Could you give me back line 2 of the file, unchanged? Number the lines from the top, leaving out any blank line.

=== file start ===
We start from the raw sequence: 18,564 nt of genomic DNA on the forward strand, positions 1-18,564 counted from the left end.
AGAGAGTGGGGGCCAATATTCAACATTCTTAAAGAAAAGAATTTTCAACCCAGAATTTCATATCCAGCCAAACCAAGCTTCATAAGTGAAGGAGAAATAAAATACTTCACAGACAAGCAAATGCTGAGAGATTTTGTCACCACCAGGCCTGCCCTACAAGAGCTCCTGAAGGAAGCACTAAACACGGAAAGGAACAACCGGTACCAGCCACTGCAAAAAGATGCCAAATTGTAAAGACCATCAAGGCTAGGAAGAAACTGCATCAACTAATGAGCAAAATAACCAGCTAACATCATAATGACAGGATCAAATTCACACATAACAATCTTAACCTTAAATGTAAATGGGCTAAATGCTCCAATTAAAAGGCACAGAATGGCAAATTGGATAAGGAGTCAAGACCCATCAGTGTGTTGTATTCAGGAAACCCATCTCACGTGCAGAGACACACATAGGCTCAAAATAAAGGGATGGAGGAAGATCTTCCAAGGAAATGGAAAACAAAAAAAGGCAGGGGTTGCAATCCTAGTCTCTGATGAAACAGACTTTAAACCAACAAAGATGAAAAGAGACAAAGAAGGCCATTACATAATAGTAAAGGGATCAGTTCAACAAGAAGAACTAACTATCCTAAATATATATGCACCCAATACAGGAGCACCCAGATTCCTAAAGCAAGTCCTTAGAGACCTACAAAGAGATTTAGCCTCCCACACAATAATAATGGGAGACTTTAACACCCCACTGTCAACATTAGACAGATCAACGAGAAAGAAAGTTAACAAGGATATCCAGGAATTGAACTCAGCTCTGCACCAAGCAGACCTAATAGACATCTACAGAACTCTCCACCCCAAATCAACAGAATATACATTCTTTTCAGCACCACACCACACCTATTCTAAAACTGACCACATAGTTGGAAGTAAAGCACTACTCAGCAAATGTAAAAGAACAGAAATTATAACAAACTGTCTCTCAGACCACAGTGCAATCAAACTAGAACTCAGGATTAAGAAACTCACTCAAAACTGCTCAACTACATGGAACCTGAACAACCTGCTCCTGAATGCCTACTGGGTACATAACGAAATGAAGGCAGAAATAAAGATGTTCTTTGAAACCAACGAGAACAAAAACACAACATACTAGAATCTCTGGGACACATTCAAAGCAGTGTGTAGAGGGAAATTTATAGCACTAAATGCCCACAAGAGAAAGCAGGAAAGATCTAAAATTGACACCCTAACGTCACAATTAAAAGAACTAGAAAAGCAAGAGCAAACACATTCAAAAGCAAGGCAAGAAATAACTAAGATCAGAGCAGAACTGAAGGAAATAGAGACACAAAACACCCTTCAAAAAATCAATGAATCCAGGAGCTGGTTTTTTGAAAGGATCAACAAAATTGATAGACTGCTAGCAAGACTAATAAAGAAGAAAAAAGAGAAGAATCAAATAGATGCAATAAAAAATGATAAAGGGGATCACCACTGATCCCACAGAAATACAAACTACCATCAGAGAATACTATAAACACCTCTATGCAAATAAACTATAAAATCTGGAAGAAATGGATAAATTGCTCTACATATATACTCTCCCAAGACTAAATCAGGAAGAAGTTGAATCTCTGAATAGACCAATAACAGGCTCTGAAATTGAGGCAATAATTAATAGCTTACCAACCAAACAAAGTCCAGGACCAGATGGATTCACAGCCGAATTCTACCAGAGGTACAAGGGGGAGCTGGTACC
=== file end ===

AGAGAGTGGGGGCCAATATTCAACATTCTTAAAGAAAAGAATTTTCAACCCAGAATTTCATATCCAGCCAAACCAAGCTTCATAAGTGAAGGAGAAATAAAATACTTCACAGACAAGCAAATGCTGAGAGATTTTGTCACCACCAGGCCTGCCCTACAAGAGCTCCTGAAGGAAGCACTAAACACGGAAAGGAACAACCGGTACCAGCCACTGCAAAAAGATGCCAAATTGTAAAGACCATCAAGGCTAGGAAGAAACTGCATCAACTAATGAGCAAAATAACCAGCTAACATCATAATGACAGGATCAAATTCACACATAACAATCTTAACCTTAAATGTAAATGGGCTAAATGCTCCAATTAAAAGGCACAGAATGGCAAATTGGATAAGGAGTCAAGACCCATCAGTGTGTTGTATTCAGGAAACCCATCTCACGTGCAGAGACACACATAGGCTCAAAATAAAGGGATGGAGGAAGATCTTCCAAGGAAATGGAAAACAAAAAAAGGCAGGGGTTGCAATCCTAGTCTCTGATGAAACAGACTTTAAACCAACAAAGATGAAAAGAGACAAAGAAGGCCATTACATAATAGTAAAGGGATCAGTTCAACAAGAAGAACTAACTATCCTAAATATATATGCACCCAATACAGGAGCACCCAGATTCCTAAAGCAAGTCCTTAGAGACCTACAAAGAGATTTAGCCTCCCACACAATAATAATGGGAGACTTTAACACCCCACTGTCAACATTAGACAGATCAACGAGAAAGAAAGTTAACAAGGATATCCAGGAATTGAACTCAGCTCTGCACCAAGCAGACCTAATAGACATCTACAGAACTCTCCACCCCAAATCAACAGAATATACATTCTTTTCAGCACCACACCACACCTATTCTAAAACTGACCACATAGTTGGAAGTAAAGCACTACTCAGCAAATGTAAAAGAACAGAAATTATAACAAACTGTCTCTCAGACCACAGTGCAATCAAACTAGAACTCAGGATTAAGAAACTCACTCAAAACTGCTCAACTACATGGAACCTGAACAACCTGCTCCTGAATGCCTACTGGGTACATAACGAAATGAAGGCAGAAATAAAGATGTTCTTTGAAACCAACGAGAACAAAAACACAACATACTAGAATCTCTGGGACACATTCAAAGCAGTGTGTAGAGGGAAATTTATAGCACTAAATGCCCACAAGAGAAAGCAGGAAAGATCTAAAATTGACACCCTAACGTCACAATTAAAAGAACTAGAAAAGCAAGAGCAAACACATTCAAAAGCAAGGCAAGAAATAACTAAGATCAGAGCAGAACTGAAGGAAATAGAGACACAAAACACCCTTCAAAAAATCAATGAATCCAGGAGCTGGTTTTTTGAAAGGATCAACAAAATTGATAGACTGCTAGCAAGACTAATAAAGAAGAAAAAAGAGAAGAATCAAATAGATGCAATAAAAAATGATAAAGGGGATCACCACTGATCCCACAGAAATACAAACTACCATCAGAGAATACTATAAACACCTCTATGCAAATAAACTATAAAATCTGGAAGAAATGGATAAATTGCTCTACATATATACTCTCCCAAGACTAAATCAGGAAGAAGTTGAATCTCTGAATAGACCAATAACAGGCTCTGAAATTGAGGCAATAATTAATAGCTTACCAACCAAACAAAGTCCAGGACCAGATGGATTCACAGCCGAATTCTACCAGAGGTACAAGGGGGAGCTGGTACC